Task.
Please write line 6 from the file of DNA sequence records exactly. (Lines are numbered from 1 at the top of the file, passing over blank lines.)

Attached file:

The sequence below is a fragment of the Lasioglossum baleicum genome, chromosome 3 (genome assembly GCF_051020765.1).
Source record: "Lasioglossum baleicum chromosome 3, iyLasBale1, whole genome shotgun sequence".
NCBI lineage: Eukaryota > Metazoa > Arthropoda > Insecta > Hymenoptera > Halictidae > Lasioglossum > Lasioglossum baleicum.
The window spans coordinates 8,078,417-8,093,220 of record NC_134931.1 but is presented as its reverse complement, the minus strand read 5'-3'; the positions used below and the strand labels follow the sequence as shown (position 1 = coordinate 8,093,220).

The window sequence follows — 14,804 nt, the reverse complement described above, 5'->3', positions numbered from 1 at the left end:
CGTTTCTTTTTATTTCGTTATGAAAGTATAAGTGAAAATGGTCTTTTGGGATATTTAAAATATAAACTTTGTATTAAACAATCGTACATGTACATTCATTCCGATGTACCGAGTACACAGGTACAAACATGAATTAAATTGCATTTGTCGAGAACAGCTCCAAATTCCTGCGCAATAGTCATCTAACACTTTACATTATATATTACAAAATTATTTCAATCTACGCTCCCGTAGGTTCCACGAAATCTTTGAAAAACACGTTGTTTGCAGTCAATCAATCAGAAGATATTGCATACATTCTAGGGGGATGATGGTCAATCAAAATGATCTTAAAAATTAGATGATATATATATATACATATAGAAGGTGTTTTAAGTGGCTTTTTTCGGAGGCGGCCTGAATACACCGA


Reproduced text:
CGTTTCTTTTTATTTCGTTATGAAAGTATAAGTGAAAATGGTCTTTTGGGATATTTAAAATATAAACTTTGTATTAAACAATCGTACATGTACATTCATTCCGATGTACCGAGTACACAGGTACAAACATGAATTAAATTGCATTTGTCGAGAACAGCTCCAAATTCCTGCGCAATAGTCATCTAACACTTTACATTATATATTACAAAATTATTTCAATCTACGCTCCCGTAGGTTCCACGAAATCTTTGAAAAACACGTTGTTTGCAGTCAATCAATCAGAAGATATTGCATACATTCTAGGGGGATGATGGTCAATCAAAATGATCTTAAAAATTAGATGATATATATATATACATATAGAAGGTGTTTTAAGTGGCTTTTTTCGGAGGCGGCCTGAATACACCGA